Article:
High fliers - Issue 89 - Magazine | Monocle

thumbnail text

Dawn is breaking as Hengill, a Boeing 757 named after an Icelandic volcano, lands ahead of schedule at Reykjavík’s main airport. Keflavík International Airport is already bustling as Icelandair flights from North America arrive, creating a well-orchestrated line of landing lights that stretch into the sky beyond the end of the runway. Within an hour each arriving jet will offload more passengers and be cleaned, catered, refuelled and refilled with passengers headed onward to mainland Europe. The scene repeats itself in the afternoon when all of the jets that went to Europe return to Keflavík and are readied to start their journeys to the US and Canada.

Speed and precision are both of the essence at the privately owned airline. You might not think a ruffled pillow or a jagged headrest would be too big a mishap in today’s less-than-thrilling airline-service world but for Icelandair details are a key part of its soft-power play. The aim is that the white-blue-and-gold aeroplanes in the fleet make Iceland proud when they touch down at the other end of the line.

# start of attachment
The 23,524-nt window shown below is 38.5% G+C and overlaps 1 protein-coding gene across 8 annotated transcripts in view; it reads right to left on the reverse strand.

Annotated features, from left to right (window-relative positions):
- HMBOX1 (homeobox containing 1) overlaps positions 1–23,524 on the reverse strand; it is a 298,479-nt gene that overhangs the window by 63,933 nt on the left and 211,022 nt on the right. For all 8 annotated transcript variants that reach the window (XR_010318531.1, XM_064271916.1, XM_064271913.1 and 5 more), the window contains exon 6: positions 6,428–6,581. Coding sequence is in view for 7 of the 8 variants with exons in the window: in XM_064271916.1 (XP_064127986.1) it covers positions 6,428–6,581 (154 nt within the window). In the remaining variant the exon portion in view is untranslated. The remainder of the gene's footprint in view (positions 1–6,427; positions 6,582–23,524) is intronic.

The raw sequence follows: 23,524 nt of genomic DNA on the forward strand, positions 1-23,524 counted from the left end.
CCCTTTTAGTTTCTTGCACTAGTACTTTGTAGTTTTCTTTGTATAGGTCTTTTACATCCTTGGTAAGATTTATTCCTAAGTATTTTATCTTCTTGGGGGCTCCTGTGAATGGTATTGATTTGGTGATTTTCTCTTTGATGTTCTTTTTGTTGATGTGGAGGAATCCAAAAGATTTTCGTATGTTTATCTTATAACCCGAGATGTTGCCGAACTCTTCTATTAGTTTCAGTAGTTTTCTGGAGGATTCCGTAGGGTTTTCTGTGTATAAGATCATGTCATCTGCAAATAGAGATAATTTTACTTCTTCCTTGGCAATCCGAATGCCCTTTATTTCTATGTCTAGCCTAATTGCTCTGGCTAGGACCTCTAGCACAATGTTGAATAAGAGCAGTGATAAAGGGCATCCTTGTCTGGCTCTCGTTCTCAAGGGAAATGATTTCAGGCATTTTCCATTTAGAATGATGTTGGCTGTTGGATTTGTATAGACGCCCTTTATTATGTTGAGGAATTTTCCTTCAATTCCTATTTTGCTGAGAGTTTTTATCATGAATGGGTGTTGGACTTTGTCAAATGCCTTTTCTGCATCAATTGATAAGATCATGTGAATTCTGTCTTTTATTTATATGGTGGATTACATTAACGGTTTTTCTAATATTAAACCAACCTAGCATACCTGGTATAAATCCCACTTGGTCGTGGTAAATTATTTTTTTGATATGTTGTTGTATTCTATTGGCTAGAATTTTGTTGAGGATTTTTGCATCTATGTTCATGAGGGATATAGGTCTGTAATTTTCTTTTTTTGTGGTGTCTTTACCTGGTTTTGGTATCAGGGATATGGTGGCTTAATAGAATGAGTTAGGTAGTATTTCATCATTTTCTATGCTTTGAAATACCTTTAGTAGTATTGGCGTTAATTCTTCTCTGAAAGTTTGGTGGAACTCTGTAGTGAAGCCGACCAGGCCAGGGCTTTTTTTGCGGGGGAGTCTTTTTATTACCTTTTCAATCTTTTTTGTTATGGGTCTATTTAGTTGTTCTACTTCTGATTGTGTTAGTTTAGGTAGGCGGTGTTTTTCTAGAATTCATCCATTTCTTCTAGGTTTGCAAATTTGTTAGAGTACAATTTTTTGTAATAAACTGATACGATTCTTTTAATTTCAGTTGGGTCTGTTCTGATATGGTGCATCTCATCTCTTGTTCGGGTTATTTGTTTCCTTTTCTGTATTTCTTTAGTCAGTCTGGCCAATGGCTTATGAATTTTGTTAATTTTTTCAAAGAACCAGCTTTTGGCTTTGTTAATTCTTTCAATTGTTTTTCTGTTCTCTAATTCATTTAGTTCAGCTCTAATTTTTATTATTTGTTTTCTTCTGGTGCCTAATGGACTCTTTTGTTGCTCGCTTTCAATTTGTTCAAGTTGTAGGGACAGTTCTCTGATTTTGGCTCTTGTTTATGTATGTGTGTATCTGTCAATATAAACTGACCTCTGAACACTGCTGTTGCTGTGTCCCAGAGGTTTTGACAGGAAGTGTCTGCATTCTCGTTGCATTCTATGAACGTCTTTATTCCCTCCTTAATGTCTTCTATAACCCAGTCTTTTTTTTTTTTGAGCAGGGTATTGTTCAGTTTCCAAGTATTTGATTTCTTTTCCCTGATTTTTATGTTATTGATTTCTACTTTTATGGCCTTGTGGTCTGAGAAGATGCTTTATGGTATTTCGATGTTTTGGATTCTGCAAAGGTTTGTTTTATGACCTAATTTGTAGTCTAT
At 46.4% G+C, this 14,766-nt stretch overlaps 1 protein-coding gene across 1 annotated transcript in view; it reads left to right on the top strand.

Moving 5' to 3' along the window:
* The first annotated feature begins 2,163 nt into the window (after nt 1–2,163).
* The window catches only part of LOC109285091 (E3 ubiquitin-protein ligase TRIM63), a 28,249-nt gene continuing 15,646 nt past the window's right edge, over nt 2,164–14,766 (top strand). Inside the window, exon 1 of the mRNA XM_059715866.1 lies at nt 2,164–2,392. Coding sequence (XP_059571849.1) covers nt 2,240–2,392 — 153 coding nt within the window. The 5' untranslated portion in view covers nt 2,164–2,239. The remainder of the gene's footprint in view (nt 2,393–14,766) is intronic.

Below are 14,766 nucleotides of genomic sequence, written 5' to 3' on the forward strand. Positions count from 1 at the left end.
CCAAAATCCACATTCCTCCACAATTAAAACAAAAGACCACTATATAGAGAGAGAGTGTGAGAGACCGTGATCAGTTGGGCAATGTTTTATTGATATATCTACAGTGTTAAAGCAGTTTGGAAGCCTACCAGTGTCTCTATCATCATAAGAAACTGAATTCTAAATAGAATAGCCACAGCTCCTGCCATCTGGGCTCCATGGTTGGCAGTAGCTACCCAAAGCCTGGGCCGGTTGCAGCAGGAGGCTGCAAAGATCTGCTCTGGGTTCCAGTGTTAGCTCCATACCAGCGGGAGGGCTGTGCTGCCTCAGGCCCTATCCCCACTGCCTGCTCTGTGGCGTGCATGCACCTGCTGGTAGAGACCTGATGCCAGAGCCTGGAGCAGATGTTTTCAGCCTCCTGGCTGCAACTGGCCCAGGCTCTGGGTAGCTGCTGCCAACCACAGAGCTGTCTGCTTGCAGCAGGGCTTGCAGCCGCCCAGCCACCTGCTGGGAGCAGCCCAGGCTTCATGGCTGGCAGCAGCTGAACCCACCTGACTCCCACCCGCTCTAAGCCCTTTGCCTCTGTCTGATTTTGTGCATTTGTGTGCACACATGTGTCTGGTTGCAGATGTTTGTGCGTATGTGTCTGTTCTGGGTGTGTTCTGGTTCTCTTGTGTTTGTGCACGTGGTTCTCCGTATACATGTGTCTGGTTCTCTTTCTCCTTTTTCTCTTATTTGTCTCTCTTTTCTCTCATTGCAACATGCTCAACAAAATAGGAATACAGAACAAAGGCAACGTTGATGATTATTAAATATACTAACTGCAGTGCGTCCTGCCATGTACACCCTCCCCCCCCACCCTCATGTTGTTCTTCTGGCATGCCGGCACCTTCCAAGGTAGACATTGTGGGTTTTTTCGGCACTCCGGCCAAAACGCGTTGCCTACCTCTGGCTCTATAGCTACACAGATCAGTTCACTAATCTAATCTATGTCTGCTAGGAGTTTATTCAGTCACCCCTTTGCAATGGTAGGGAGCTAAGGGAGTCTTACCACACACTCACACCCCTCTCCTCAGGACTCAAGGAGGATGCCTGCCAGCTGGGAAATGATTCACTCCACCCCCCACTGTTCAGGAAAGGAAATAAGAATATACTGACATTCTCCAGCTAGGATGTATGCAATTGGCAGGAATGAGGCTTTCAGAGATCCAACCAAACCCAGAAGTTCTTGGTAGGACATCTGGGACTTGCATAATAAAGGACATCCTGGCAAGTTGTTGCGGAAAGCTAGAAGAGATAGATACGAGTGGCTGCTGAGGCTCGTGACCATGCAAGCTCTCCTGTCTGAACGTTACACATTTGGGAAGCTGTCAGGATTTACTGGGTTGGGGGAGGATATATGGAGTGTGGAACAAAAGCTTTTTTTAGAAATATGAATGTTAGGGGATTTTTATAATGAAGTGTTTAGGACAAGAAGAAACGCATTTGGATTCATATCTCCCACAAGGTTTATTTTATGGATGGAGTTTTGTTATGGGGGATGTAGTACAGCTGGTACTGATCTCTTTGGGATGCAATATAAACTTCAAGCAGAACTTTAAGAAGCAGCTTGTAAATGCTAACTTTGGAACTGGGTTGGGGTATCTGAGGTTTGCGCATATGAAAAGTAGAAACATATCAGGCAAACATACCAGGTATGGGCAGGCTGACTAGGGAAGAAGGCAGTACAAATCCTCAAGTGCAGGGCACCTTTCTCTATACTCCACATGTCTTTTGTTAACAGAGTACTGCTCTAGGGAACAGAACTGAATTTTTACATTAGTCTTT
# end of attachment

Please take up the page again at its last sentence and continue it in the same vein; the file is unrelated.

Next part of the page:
“We teach our passengers the Icelandic words on the napkins and on headrest covers, how to pronounce them and what they mean,” says Thordis Anna Oddsdottir, director of onboard retail and service, who is sitting in an office full of what an outsider might describe as propaganda. It’s a clever and well-designed assortment of everything that would go into a passenger’s experience onboard. If you were to peruse the seat pocket during your flight, you’d learn the Icelandic word for climate: loftslag. It’s smartly printed, with a colourful explanation, on a paper bag.

Not surprisingly, hints about the climate (and volcanoes) are a recurring theme on the items placed throughout the cabins. “All of this really creates the Icelandic experience onboard and it brings out curiosity in our passengers,” says Oddsdottir. “They get curious and they want to know more.” This, Icelandair staff say, has brought the country into better focus for those who might only be on board an Icelandair flight to transit at Keflavík.